Book Review: Love and Other Monsters in the Dark

ML Kennedy
2 min readJun 5, 2022


Book Review: Love and Other Monsters in the Dark by K. B. Jensen

K. B. and I used to run a writing group together in Chicago. When you run a writing group, you encounter a phenomenon that probably happens in all art, but few people talk about it. (I’ve pretty much only heard magician and juggler Penn Jillette discuss it at any length.) That is, to say, sometimes skill and humanity are opposing forces.

When you start writing, you are completely exposed. Everybody’s early stuff is “this is who I am, this is how I feel, and this is what I like.” (It almost turned into the song “Torn” for a second, but I managed to course correct.)

The problem with this is that most people don’t start out having interesting things to say or the ability to say things in interesting ways. Sometimes they can’t spell or lack a basic familiarity with grammar, as well. Their art is just their big messy heart there up on the stage.

As skill develops, one gains the ability to hide one’s heart, little by little. The work gets better, but more impersonal. It’s the difference between Ed Wood’s Bride of the Monster and Christopher Nolan’s Tenet. It’s the difference between “I Like Yellow Things” and “Run the World (Girls).”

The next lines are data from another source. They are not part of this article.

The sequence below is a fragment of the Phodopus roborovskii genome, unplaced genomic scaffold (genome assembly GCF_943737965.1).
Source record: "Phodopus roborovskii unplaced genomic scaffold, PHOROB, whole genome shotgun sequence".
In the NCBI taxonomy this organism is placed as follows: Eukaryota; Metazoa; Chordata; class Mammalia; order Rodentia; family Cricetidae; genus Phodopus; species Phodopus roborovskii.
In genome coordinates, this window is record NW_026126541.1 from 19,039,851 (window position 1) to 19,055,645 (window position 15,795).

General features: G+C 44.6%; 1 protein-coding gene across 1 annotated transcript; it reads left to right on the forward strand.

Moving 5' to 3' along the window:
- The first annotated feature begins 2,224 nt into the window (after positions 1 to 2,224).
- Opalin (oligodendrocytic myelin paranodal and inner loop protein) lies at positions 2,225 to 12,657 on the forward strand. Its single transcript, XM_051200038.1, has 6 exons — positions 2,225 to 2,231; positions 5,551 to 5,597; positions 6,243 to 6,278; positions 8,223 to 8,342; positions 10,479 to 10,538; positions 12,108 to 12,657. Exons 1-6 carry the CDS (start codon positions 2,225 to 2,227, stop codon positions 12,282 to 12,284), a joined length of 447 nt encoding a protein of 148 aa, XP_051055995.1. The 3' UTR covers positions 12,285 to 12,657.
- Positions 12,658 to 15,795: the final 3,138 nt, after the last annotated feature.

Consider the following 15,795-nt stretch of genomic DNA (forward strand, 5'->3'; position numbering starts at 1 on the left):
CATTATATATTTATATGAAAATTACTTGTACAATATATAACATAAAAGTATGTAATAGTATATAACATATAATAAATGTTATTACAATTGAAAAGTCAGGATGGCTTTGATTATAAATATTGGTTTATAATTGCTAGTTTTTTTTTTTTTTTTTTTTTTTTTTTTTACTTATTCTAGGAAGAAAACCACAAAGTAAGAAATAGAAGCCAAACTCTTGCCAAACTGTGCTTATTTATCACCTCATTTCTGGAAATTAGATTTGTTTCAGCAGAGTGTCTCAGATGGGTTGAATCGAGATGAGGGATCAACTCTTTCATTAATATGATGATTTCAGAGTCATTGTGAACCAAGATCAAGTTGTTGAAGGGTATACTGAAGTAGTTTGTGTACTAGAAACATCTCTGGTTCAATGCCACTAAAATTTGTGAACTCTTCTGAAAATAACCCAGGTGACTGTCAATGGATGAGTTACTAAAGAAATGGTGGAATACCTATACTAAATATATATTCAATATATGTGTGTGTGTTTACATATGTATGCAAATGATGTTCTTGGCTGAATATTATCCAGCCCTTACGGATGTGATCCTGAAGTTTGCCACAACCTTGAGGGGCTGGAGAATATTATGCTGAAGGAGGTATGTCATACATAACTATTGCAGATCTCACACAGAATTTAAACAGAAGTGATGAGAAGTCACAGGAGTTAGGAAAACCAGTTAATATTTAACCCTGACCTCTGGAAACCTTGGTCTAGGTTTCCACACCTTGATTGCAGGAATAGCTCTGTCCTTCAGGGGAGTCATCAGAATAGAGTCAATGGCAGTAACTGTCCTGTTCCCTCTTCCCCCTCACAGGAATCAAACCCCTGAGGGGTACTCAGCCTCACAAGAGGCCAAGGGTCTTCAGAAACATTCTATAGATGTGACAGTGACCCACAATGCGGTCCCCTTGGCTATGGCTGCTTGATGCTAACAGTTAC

I do all this preamble, just to say that K. B. is a skilled writer, and this book is very much K. B. This is her sticking a pen in her heart and bleeding all over the stage. This is the balance of skill and humanity. I watched her develop some of these tales years ago. I can’t not read these stories in K. B.’s voice. Even reading the title, “Love and Other Monsters in the Dark” I couldn’t help but thinking, “yeah, that’s K. B.” (We hosted a reading together a few years back called “Love and Horror and Everything in between.”)

However, I will say this: This book is a betrayal. K. B. Jensen should know that I’m the short story guy in our writing group. And, doing no research on the subject, I’m pretty sure that I was the first writer to come up with the idea of collecting short stories into one book. She also uses other ideas I had like, “setting a story in space” and “having a monster in the story.” Did K. B. think that I wouldn’t notice? I can’t believe that she’d rip me off like that.

Rude, right?

Anyways, I guess I’d still recommend this book of 42 short stories. (My last book had 250 stories; no big deal.)




ML Kennedy

ML Kennedy was born in Buffalo, New York, land of chicken wings, kimmelweck rolls, and Super Bowl disappointment. Currently he lives in Hyde Park, Chicago.